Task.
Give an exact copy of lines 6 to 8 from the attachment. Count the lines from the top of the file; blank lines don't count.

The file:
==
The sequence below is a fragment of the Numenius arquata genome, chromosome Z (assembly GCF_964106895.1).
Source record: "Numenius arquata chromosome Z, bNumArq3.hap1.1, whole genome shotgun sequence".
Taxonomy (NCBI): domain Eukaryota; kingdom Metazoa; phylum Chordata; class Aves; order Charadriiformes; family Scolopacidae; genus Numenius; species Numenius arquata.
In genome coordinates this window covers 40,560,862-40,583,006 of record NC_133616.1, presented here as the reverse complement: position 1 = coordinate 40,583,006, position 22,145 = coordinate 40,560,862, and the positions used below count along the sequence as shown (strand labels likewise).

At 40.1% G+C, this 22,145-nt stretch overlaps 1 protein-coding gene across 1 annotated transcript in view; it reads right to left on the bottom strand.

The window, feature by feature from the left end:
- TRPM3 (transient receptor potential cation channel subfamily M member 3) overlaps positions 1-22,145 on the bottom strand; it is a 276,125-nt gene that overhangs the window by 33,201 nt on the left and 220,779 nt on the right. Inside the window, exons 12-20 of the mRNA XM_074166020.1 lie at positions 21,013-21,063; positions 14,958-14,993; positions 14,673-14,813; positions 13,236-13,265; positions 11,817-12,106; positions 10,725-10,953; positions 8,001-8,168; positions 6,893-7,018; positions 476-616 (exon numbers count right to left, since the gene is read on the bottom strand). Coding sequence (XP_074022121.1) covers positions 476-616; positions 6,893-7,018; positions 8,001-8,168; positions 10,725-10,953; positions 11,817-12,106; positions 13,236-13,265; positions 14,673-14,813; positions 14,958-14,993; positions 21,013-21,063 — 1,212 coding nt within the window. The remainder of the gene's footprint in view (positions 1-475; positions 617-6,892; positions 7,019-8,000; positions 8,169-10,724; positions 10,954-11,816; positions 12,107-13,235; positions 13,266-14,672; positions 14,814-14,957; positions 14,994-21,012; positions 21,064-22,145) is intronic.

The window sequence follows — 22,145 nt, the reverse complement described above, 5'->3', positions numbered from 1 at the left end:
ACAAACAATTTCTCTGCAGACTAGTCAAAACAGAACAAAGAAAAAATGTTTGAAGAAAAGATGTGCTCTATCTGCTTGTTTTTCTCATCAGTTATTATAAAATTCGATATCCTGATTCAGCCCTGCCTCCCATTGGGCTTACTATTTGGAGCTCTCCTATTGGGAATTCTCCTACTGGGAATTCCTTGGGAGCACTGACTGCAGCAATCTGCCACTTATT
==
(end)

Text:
The window, feature by feature from the left end:
- TRPM3 (transient receptor potential cation channel subfamily M member 3) overlaps positions 1-22,145 on the bottom strand; it is a 276,125-nt gene that overhangs the window by 33,201 nt on the left and 220,779 nt on the right. Inside the window, exons 12-20 of the mRNA XM_074166020.1 lie at positions 21,013-21,063; positions 14,958-14,993; positions 14,673-14,813; positions 13,236-13,265; positions 11,817-12,106; positions 10,725-10,953; positions 8,001-8,168; positions 6,893-7,018; positions 476-616 (exon numbers count right to left, since the gene is read on the bottom strand). Coding sequence (XP_074022121.1) covers positions 476-616; positions 6,893-7,018; positions 8,001-8,168; positions 10,725-10,953; positions 11,817-12,106; positions 13,236-13,265; positions 14,673-14,813; positions 14,958-14,993; positions 21,013-21,063 — 1,212 coding nt within the window. The remainder of the gene's footprint in view (positions 1-475; positions 617-6,892; positions 7,019-8,000; positions 8,169-10,724; positions 10,954-11,816; positions 12,107-13,235; positions 13,266-14,672; positions 14,814-14,957; positions 14,994-21,012; positions 21,064-22,145) is intronic.

The window sequence follows — 22,145 nt, the reverse complement described above, 5'->3', positions numbered from 1 at the left end: